Chart #2 

Chart #2 compares an index of manufacturing health (red line) with the quarterly annualized change in real GDP growth (blue bars). The relationship between the two has weakened considerably in the past decade, however. And regardless, the huge decline in the manufacturing index over the past two years has failed to put it in territory that in the past has coincided with recessions. At current levels, the ISM index suggests that overall economic growth in the current quarter will probably be 1-2%, which not surprisingly happens to be the market's current consensus.

Chart #3

As Chart #3 shows, the big decline in the manufacturing index began early last year with Trump's imposition of punitive tariffs on Chinese goods. But as the chart also suggests, we have probably seen the worst. The Markit manufacturing index has turned up of late, as has the Eurozone manufacturing index.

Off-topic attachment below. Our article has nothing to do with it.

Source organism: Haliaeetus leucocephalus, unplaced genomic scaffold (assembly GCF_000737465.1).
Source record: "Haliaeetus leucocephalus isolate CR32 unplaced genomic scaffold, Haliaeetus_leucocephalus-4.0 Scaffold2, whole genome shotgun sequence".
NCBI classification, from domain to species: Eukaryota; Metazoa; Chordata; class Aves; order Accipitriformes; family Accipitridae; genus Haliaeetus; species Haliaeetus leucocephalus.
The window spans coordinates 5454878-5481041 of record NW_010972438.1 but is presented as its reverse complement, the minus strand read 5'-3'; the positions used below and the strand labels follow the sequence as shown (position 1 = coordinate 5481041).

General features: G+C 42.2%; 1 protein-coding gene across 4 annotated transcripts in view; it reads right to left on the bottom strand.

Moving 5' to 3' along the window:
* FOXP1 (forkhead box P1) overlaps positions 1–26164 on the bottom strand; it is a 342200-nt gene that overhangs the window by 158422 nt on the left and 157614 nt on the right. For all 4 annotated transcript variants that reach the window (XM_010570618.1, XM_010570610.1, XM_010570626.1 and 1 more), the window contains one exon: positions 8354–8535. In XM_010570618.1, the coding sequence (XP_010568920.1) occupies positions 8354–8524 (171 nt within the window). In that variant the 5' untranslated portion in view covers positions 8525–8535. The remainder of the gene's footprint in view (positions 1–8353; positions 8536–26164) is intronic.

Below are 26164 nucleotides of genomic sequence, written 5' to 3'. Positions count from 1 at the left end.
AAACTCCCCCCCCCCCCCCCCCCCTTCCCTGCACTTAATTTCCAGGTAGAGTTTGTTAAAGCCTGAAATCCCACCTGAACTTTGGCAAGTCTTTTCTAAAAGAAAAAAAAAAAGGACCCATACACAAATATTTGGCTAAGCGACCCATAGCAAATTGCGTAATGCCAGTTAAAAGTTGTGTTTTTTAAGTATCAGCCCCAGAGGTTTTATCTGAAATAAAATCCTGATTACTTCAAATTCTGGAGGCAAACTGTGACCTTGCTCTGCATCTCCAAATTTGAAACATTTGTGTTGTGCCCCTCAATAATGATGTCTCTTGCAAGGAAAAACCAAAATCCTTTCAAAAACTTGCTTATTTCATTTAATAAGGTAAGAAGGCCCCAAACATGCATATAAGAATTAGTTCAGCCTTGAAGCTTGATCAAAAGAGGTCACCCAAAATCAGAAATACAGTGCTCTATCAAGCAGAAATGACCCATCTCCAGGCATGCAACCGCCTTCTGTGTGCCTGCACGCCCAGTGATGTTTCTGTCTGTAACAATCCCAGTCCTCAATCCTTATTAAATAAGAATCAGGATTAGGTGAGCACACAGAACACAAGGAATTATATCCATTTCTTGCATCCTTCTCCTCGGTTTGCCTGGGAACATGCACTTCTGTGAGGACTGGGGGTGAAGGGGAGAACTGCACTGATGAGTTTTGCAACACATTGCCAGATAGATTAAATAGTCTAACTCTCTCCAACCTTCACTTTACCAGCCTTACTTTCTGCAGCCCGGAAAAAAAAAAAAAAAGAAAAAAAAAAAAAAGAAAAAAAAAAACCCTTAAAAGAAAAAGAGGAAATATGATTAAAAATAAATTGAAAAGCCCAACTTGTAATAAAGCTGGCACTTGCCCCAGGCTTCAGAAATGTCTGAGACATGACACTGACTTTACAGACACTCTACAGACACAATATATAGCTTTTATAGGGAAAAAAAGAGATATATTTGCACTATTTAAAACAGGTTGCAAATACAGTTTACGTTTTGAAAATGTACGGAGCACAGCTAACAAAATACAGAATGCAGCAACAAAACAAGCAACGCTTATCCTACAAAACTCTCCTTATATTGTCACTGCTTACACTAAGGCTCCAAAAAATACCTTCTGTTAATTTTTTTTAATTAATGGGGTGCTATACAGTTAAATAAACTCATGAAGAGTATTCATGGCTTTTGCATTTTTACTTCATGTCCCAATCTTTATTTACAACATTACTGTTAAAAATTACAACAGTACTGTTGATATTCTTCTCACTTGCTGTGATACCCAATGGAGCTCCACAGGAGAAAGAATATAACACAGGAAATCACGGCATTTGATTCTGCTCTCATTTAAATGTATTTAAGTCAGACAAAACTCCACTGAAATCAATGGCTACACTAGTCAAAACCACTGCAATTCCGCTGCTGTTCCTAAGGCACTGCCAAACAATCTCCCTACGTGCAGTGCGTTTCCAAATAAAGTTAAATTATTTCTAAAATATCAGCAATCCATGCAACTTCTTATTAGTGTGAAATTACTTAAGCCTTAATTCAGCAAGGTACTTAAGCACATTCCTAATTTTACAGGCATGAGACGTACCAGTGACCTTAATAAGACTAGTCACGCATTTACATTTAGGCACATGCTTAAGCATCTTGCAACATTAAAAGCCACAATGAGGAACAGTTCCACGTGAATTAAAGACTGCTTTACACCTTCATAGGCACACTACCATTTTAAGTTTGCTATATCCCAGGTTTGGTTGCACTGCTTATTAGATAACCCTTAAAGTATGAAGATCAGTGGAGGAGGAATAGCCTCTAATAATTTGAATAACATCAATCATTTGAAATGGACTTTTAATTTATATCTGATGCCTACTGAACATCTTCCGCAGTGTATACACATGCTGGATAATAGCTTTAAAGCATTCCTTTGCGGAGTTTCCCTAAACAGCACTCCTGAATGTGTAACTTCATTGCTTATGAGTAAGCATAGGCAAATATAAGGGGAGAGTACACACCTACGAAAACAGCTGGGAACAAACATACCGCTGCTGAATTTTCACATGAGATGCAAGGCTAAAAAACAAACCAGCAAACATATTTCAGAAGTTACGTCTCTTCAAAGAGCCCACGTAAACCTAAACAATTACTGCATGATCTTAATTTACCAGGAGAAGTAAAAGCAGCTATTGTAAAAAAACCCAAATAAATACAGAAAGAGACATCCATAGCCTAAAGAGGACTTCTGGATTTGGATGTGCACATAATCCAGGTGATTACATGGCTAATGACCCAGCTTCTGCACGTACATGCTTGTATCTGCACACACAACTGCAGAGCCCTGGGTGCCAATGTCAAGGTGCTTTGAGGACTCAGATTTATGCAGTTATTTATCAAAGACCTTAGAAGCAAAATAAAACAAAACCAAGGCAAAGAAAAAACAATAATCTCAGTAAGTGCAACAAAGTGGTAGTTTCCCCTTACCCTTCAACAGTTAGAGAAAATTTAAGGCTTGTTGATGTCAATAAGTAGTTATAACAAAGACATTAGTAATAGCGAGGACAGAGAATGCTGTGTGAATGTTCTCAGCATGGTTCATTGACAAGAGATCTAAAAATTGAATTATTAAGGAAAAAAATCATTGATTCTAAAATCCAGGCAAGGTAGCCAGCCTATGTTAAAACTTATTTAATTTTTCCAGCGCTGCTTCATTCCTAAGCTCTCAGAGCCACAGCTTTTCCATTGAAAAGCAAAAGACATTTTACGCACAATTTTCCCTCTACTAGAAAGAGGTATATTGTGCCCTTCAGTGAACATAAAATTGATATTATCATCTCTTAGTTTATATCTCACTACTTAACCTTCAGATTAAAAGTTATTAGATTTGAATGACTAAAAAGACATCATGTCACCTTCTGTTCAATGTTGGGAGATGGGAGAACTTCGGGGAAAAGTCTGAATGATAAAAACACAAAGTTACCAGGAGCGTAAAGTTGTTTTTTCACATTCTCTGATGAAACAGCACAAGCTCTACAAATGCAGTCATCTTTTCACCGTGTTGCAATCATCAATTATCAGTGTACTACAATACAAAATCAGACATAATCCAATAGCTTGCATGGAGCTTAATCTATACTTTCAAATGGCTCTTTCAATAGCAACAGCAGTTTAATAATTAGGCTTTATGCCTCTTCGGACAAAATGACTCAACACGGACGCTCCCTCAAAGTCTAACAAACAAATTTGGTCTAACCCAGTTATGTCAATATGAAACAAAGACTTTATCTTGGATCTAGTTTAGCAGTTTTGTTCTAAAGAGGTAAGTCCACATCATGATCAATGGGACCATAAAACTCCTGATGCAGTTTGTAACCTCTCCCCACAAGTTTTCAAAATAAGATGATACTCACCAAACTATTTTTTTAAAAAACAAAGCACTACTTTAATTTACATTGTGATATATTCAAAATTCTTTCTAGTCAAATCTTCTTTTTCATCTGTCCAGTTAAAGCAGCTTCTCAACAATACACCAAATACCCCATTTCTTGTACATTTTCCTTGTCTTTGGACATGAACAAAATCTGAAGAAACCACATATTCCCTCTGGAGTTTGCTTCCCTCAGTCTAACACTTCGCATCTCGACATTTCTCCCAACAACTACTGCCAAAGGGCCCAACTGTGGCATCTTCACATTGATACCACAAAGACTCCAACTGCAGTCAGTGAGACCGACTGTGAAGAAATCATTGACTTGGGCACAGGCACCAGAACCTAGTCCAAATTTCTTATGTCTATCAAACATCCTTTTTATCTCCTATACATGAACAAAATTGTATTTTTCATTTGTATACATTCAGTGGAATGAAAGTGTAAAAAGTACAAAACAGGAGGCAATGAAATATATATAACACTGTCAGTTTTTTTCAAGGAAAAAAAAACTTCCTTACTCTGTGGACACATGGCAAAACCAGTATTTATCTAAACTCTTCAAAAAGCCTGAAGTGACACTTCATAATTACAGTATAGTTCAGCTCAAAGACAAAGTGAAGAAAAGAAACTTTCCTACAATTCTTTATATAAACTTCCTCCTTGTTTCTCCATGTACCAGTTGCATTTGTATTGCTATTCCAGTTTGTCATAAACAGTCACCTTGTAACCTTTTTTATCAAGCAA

Chart #4

Chart #4 compares manufacturing conditions here and in the Eurozone. Both have weakened during the Trump tariff wars. Conditions appear to have improved a bit in the Eurozone of late.

Chart #5

Chart #5 shows the relationship between real yields on 5-yr TIPS (a good proxy for real yields in general) and real GDP growth (which I measure over a rolling 2-yr period to get a proxy for the market's perception of trend growth). Not surprisingly, real yields tend to track real economic growth trends. A very strong economy demands high real yields, whereas today's near-zero real yields point to modest 2% real growth rates. In short, the bond market is priced to 2% real growth for the foreseeable future. That's not enough to convince the Fed to raise rates, but it's slow enough to justify the current low level of rates.